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The overt representation of this human/machine interaction in Soft Materials suggests a way of understanding the fascination with modernism that pervades Martin's work as something that goes beyond simple nostalgia or stylistic recapitulation. Soft Materials merely plays out before the camera the coupling of human and mechanical that the very act of filming puts into practice. In doing so, it also makes explicit something that was merely tacit in Martin's earlier work. Her first film, In the Palace (2000), served as her MFA thesis project at UCLA. "Before that," she explains, "I made video projection pieces that mimicked painting, and before that--was a painter," a background that still shows in Martin's eye for color, space, and tactile detail. In the Palace presents four performers (one male, three female) striking tableaux vivants in and around a scaled-up homemade version of the architectural structure of Alberto Giacometti's 1932 sculpture The Palace at 4 A.M. (a work that in reality is only about two feet high). Each sequence shows them in a different pose with different costumes and props, yet the shots seem to comprise a single, relentless circular motion around the performers. The postures are stagy and melodramatic, the costumes self-evidently hand-made; everything here is bathed in an atmosphere of charming unreality. It's all about playacting at being in another era--one embodied in "the theatrical gestures of the Bauhaus, George Platt Lynes's lush photographs of the American Ballet Theatre, the stylized choreography of the Ballets Russes, Martha Graham's Lamentation," as Martin enumerates some of her sources--which one simultaneously suspects of having been mostly playacting in the first place. At times the performers break their poses just before the end of a shot, as though the four were doing their best to mimic the facticity of a photographic still but running up against the limitations of their own endurance. The camera circles around them, coming in closer for a more intimate view, then pulling back to a more detached distance, while always maintaining a constant and therefore mechanistic circumambulatory pace, as if some purely scientific interest in these outlandish and comical creatures, these humans, were mixed with a more prurient fascination.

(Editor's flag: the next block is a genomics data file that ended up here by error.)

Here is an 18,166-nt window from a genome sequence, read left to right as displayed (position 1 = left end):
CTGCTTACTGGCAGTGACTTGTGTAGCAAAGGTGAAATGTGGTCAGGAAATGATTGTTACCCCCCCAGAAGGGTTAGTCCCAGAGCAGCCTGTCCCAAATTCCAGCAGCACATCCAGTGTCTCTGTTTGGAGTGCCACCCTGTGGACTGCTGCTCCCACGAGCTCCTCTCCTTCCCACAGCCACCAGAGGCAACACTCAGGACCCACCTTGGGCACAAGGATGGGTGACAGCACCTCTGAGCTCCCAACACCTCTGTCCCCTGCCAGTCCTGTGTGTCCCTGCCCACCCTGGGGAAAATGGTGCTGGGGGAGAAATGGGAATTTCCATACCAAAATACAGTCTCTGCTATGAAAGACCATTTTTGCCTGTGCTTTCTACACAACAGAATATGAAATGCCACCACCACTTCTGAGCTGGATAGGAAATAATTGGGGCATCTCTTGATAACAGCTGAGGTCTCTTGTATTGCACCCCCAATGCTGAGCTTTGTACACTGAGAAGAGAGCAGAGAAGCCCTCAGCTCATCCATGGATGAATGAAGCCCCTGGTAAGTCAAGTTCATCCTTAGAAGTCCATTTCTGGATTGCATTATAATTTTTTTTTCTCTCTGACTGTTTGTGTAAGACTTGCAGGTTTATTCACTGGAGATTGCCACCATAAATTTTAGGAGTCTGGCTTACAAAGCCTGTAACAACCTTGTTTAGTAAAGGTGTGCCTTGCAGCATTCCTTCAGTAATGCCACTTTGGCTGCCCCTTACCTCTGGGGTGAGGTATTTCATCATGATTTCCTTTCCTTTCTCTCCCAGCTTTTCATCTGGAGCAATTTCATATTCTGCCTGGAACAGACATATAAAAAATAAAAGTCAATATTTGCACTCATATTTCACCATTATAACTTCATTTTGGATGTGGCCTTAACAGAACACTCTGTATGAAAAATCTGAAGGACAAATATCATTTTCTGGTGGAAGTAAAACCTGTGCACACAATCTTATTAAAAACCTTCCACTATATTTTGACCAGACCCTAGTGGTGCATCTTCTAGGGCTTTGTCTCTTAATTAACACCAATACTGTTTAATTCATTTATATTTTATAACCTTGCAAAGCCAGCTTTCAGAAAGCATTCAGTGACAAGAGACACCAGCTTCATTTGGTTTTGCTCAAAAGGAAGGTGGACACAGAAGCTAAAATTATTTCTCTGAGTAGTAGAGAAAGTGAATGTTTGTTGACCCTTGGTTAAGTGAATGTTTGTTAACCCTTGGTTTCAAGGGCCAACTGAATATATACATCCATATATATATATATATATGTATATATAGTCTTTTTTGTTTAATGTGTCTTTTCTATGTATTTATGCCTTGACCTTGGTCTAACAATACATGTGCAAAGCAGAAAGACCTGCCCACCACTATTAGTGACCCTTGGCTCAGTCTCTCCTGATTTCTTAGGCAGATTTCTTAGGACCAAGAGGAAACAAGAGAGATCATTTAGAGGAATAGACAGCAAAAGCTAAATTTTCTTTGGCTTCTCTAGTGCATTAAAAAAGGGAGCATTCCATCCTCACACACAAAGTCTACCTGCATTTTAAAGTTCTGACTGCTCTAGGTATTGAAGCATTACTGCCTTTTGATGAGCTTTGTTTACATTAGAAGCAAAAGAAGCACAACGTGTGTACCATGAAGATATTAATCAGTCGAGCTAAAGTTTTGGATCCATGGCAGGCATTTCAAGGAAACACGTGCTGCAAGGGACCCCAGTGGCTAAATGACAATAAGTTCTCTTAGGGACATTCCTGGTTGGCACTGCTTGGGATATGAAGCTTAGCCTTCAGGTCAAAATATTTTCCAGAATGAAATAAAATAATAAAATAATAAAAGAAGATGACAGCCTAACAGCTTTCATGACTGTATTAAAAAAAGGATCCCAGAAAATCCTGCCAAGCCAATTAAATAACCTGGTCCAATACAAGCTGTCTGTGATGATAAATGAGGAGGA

Likewise, in Martin's next film, Birds (2001), the camera methodically moves past a group of performers striking poses in a self-enclosed homemade world, this time a white studio filled with various abstract sculptural constructions: Living flesh meets Constructivist geometry. In Closeup Gallery (2003)--filmed in Los Angeles, it was completed after Martin's move to London in 2002--the human figure is no longer static like a model or a specimen but rather the active manipulator of things. A male prestidigitator performs a series of tricks using cards whose backs are blocks of primary colors--the kind of cards Mondrian might have used had he been a sleight-of-hand man--and a younger female assistant tries her hand at a few of the same. The table on which they work their feats turns out to be the top of a series of Plexiglas disks decorated with spray-painted geometric patterns that shift as the disks revolve at different speeds. The trickster's illusions segue into an homage to the anti-illusionistic aesthetic in which structure and process were meant (like Plexiglas) to be transparent.